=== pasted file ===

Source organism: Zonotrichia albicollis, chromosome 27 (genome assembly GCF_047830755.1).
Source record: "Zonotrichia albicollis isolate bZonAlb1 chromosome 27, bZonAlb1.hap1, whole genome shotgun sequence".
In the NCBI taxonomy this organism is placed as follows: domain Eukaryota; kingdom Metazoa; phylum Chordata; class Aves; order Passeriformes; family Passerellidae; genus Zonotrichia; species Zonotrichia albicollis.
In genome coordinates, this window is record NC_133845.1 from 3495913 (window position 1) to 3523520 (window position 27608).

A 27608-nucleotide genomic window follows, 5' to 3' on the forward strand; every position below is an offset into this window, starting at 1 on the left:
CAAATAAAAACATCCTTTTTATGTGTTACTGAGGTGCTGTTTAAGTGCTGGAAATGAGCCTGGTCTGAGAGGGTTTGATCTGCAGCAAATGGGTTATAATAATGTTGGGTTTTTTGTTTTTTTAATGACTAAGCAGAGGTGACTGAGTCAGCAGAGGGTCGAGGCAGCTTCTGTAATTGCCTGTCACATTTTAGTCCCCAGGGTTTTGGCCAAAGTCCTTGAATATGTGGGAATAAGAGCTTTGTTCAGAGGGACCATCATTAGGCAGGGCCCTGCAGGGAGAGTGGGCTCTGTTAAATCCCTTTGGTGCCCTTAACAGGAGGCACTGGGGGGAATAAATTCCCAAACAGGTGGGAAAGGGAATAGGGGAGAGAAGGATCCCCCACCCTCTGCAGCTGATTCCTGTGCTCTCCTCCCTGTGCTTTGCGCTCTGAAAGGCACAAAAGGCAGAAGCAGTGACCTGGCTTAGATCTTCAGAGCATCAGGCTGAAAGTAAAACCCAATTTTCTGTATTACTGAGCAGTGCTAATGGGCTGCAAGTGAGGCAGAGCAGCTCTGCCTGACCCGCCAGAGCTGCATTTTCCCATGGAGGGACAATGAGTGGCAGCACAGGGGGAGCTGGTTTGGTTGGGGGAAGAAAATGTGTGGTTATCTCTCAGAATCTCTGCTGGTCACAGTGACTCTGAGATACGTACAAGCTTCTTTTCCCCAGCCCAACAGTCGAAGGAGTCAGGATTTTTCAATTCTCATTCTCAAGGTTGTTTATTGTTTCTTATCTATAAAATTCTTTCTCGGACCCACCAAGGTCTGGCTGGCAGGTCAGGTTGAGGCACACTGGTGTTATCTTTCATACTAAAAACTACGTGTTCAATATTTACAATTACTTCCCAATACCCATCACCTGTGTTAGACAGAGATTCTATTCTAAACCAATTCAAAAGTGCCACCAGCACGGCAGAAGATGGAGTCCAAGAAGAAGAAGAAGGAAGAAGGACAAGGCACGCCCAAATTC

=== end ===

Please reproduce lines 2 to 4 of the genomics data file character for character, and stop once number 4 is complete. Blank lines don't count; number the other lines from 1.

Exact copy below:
Source record: "Zonotrichia albicollis isolate bZonAlb1 chromosome 27, bZonAlb1.hap1, whole genome shotgun sequence".
In the NCBI taxonomy this organism is placed as follows: domain Eukaryota; kingdom Metazoa; phylum Chordata; class Aves; order Passeriformes; family Passerellidae; genus Zonotrichia; species Zonotrichia albicollis.
In genome coordinates, this window is record NC_133845.1 from 3495913 (window position 1) to 3523520 (window position 27608).